Understanding pupils' perspectives on their learning has been shown to be of significant help in planning and implementing an effective literacy teaching programme. This book offers a new viewpoint of reflective curriculum design, in contrast to current 'top-down' models characterised by dictates and requirements placed on teachers from above. Instead, the learner is placed at the centre of teaching as the text explores much-needed evidence about the views of learners themselves. Topics covered include: * learners' perspectives of reading, writing and literacy teaching * learners' perspectives on literacy teaching * an exploration of the viewpoints of the learners * advice on how to develop a learner-centred approach to literacy teaching.
David Wray David Wray taught in a variety of schools for 10 years and is currently Professor of Literacy Education at the University of Warwick. He has published over 30 books on aspects of literacy teaching and is best known for his work on developing teaching strategies to help pupils access the curriculum through literacy. This has resulted in such innovations as the Extending Interactions with Texts (EXIT) model to guide the teaching of reading to learn, and writing frames to help with the writing of factual text types. His work has been made an integral part of the National Literacy Strategy at both primary and secondary levels and he co-wrote Module 6 (Reading and Writing for Information) of the original primary NLS training materials. Jane Medwell Jane Medwell is a former primary school teacher, currently Lecturer in Literacy Education at the University of Warwick. She has carried out a number of research projects into aspects of literacy education and has written numerous books and articles on topics ranging from the use of electronic books with young children, to classroom contexts for writing.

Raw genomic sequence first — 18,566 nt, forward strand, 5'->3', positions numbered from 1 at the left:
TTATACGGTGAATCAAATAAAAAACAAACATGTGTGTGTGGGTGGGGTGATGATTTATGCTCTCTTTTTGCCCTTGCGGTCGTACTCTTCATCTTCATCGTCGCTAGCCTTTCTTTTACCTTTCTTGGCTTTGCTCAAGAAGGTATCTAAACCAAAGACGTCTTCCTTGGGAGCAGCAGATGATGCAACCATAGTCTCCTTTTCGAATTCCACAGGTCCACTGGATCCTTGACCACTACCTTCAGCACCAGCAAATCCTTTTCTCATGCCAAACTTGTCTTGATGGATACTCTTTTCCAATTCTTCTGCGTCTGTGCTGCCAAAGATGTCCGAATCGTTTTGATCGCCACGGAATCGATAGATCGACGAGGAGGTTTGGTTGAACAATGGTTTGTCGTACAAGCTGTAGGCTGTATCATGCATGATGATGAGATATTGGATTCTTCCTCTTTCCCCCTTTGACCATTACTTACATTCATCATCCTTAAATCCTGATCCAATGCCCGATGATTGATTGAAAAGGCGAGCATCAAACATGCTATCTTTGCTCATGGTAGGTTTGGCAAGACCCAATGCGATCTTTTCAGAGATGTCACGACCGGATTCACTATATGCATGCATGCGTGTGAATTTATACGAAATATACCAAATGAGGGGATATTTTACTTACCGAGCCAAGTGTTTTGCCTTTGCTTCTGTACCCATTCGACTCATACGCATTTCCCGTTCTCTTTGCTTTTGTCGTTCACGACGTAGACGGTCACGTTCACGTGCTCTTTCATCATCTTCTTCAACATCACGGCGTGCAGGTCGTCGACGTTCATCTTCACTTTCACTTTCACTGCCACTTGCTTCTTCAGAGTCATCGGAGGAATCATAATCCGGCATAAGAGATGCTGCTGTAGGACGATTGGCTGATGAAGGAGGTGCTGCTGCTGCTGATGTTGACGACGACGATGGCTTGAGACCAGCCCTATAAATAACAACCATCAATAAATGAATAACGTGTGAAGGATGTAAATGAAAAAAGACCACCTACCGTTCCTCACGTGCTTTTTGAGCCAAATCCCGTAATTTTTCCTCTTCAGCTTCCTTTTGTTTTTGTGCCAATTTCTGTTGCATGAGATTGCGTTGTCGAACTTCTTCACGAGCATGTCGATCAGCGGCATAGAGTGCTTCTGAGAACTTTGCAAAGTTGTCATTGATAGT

Introduction: Why do learners' perspectives matter? Section 1: Learners perspectives on reading 2. Learners' concepts of reading: confusion or clarity 3. Investigating learners' concepts of reading 4. Learners' attitudes towards reading Section 2: Learners' perspectives on writing 5. Learners' attitudes towards writing 6. Investigating learners' concepts of writing Section 3: Learners' perspectives on literacy teaching 7. Literacy teaching activities: the learners' views 8. Learners' responses to texts in literacy teaching 9. Learners' responses to the literacy hour Section 4: Responding to the perspectives of your own learners 10. Exploring the viewpoints of the learners 11. Developing a learner-centred approach to literacy teaching 12. Conclusion: Possible next steps